Q = ( Δ n ) 2 n n
to discriminate among the three types of light depending, respectively, on whether Q = 0, Q > 0, or Q < 0 [14]. Here we use the Mandel Q-parameter to classify the SDNS in Equation (8) according to n, z and θ. Again, like in the previous section, the corresponding integrals are amenable of explicit analytical representations.

In the supersymmetric case, the proper number operator is [7],

n = ( a a 0 0 aa ) = ( p 2 d 2 d p 2 0 0 p 2 d 2 d p 2 + 1 )
where in the last equality, we passed to the momentum representation since it is easiest to find its action on Equation (8).

Using the | S D N S states Equations (8) and (12) in Equation (11),

n = 1 2 [ 1 + 4 n + 4 z 2 + ( 2 cos 2 z ) cos 2 θ ]
n 2 = 1 2 { 8 n 2 + 4 n + 3 + ( 4 + 32 n ) z 2 + 8 z 4 + 2 ( 1 + 4 n + 8 z 2 ) cos 2 θ [ 2 + ( 1 + 4 n + 4 z 2 ) cos 2 θ ] cos 2 z + 4 n z sin 2 z sin 2 θ }
Thus, from Equations (13) and (14),
Q = 1 2 3 8 n 8 z 2 + 32 n z 2 + 4 ( 4 z 2 1 ) cos 2 θ 4 cos 2 2 θ cos 2 2 z cos 2 2 θ + 2 ( cos 4 θ + cos 2 θ 1 ) cos 2 z + 8 n z sin 2 z sin 2 θ 1 + 4 n + 4 z 2 + ( 2 cos 2 z ) cos 2 θ

To clarify, since Q is a complicated function of several variables, we recall that z is the index that labels the SDNS, n indexes the original state | E n that was displaced with T (Equation (3)), and θ is an angle variable in [ 0 , π 2 ] that spans the two-dimensional space of energy E n = n.

Figure 1 shows graphs of Q vs. z for various n and θ. There it is shown the interesting region for z < 0.5 and Q < 0, for all n and θ. That means that the states are strongly non-classical in that region. On the other hand, for z > 0.8the states become more thermal-like in character. We want to classify the states more precisely and find their phase diagram in (n, z, θ) space. To do that, we notice that the boundaries between sub-Poissonian and super-Poissonian are the Poissonian regions corresponding to Q = 0. Thus, we set to zero the numerator in Equation (15),

3 8 n 8 z 2 + 32 n z 2 + 4 ( 4 z 2 1 ) cos 2 θ 4 cos 2 2 θ cos 2 2 z cos 2 2 θ + 2 ( cos 4 θ + cos 2 θ 1 ) cos 2 z + 8 n z sin 2 z sin 2 θ = 0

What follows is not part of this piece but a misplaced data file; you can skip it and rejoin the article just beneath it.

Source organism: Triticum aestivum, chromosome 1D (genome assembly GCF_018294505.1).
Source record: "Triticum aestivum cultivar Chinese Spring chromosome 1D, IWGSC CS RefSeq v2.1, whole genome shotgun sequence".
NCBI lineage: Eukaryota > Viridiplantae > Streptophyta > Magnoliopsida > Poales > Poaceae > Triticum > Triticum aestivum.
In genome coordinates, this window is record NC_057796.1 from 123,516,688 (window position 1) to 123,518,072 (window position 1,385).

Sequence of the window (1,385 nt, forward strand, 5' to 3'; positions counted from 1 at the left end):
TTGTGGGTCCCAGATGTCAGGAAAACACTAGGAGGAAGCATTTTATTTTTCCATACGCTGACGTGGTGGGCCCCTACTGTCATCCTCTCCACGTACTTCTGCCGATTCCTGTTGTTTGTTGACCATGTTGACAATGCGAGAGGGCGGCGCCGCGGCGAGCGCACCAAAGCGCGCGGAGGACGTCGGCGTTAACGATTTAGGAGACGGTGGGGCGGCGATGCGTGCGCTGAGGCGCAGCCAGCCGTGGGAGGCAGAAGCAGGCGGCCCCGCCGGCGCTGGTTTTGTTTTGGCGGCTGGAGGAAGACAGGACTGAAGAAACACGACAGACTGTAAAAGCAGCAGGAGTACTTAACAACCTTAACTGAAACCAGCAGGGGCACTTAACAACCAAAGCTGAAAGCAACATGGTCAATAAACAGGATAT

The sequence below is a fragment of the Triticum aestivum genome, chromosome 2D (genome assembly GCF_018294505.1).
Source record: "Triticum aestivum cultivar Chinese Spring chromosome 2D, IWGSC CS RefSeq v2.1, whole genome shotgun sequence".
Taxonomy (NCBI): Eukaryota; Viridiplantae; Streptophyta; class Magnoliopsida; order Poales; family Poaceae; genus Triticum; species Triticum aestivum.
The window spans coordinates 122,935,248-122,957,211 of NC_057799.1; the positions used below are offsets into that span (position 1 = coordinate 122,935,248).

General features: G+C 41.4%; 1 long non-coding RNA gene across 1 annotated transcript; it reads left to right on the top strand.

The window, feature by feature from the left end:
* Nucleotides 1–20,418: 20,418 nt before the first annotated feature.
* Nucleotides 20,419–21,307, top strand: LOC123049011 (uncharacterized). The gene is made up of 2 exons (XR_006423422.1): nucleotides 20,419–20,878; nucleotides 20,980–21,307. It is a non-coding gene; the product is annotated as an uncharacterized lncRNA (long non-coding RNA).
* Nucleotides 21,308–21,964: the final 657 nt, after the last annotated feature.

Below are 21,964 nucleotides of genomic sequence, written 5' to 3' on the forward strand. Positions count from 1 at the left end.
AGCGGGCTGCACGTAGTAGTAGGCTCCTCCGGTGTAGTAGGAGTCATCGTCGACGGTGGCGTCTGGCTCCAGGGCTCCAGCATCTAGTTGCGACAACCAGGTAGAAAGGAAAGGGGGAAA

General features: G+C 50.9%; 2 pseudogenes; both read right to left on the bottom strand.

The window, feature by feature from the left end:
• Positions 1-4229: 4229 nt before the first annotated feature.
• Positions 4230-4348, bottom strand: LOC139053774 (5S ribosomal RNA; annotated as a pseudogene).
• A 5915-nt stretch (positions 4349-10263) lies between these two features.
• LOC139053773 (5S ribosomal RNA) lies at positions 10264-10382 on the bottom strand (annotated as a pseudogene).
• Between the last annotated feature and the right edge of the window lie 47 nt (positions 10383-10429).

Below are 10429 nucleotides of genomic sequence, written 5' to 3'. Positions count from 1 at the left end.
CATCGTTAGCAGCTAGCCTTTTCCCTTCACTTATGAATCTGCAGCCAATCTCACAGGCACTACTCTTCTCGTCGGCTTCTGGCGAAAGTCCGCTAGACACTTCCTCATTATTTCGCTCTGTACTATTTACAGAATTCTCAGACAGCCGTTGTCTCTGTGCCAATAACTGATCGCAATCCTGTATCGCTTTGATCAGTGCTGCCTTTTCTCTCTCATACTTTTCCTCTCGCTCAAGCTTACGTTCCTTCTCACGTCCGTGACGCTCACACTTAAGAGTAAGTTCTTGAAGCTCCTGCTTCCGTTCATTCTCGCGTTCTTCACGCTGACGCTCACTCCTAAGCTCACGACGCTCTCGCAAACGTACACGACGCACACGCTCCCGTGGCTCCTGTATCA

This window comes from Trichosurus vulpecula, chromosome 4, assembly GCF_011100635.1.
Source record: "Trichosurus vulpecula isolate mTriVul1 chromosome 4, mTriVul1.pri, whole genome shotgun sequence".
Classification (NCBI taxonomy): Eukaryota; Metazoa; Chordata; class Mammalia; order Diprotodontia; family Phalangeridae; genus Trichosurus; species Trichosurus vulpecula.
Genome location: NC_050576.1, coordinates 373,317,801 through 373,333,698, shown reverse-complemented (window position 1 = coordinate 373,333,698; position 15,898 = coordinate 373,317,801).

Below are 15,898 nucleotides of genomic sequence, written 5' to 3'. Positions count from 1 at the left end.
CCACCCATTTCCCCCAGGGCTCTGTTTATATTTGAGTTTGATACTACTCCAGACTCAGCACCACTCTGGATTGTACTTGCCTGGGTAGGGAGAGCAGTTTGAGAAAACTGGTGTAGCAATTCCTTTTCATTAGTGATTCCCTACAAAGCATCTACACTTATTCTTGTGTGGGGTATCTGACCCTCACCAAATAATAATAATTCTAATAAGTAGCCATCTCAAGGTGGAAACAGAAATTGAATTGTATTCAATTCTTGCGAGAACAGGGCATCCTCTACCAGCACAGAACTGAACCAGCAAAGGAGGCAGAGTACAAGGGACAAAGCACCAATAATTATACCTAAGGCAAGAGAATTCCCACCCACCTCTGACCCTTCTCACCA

and for each n, find z ( θ ). These are transcendental equations that are solved numerically, the results of which are shown in Figure 2.

Whenever z > 0.79 then Q is positive, and the corresponding SDNS are super-Poissonian, that is thermal-like states, which are more bunched than Poissonian ones. For values of z less than 0.5, the SDNS staes are sub-Poissonian, and show purely quantum properties such as antibunching. In the region 0.5 < z < 0.79 the character of the states depends on n.

5. Further Properties of SDNS

In this section we consider the normalization, representation in the number base, and representation in the position base of the | S D N S = | z .

5.1. Normalization

We begin from the identity [15]

+ p s e p 2 H ( p ) H + m ( p ) d p = { 0 for m > s 2 π ( + s ) ! for m = s
where , s and m are non-negative integers.

When s = 0 one recovers the normalization condition of the standard eigenfunctions in Equation (6). Of particular interest here is the case s = 1. Indeed, by setting that value, and also = n 1 and m = 1, Equations (6) and (17) give,

+ p ϕ n 1 * ( p ) ϕ n ( p ) d p = i n 2

Moreover, according to Equation (17) values of sother than 0 or 1 will give vanishing integrals for m = 0 or 1. This property will come handy in what follows.

From Equation (8) and using the closure of the momentum states | p = ( | p ) | p ) ),

z | z = + z | p p | z d p = + { ( cos θ cos z ϕ n * ( p ) sin θ sin z ϕ n 1 * ( p ) ) ( cos θ cos z ϕ n ( p ) sin θ sin z ϕ n 1 ( p ) ) ( cos θ sin z ϕ n * ( p ) + sin θ cos z ϕ n 1 * ( p ) ) ( cos θ sin z ϕ n ( p ) + sin θ cos z ϕ n 1 ( p ) ) } × e i 2 p ( z z ) d p

Since

e i p 2 ( z z ) = 1 i p 2 ( z z ) + Ο ( p 2 )
Using Equations (18) and (20), and the normalization + ϕ n 1 * ( p ) ϕ n ( p ) d p = 1 in Equation (19),
z | z = cos ( z z ) + n sin 2 θ ( z z ) sin ( z z )
where the terms of order Equation (2) or larger in Equation (20) contribute vanishing integrals in Equation (19) since they involve products of Hermite functions differing in order by zero or one.

Thus, we see that the states | S D N S = | z are normalized (z' = z), but are not generally orthogonal to each other.

5.2. Number Representation

Equation (8) can be written in the explicit equivalent form

| S D N S = | z = ( + ( cos ( θ ) cos ( z ) e i 2 p z ϕ n ( p ) sin ( θ ) sin ( z ) e i 2 p z ϕ n 1 ( p ) ) | p d p + ( cos ( θ ) sin ( z ) e i 2 p z ϕ n ( p ) + sin ( θ ) cos ( z ) e i 2 p z ϕ n 1 ( p ) ) | p d p )

Using the number base, Equation (4c), and taking the state of energy E m,

| E m = ( cos θ | m sin θ | m 1 )

Then,

E m | z = ( + ( cos 2 ( θ ) cos ( z ) e i 2 p z ϕ n ( p ) ϕ m * ( p ) cos ( θ ) sin ( θ ) sin ( z ) e i 2 p z ϕ n 1 ( p ) ϕ m * ( p ) ) d p + ( cos ( θ ) sin ( θ ) sin ( z ) e i 2 p z ϕ n ( p ) ϕ m 1 * ( p ) + sin 2 ( θ ) cos ( z ) e i 2 p z ϕ n 1 ( p ) ϕ m 1 * ( p ) ) d p )
where we have used m | p = ϕ m * ( p ). The four integrals in Equation (24) can be cast in a single integral,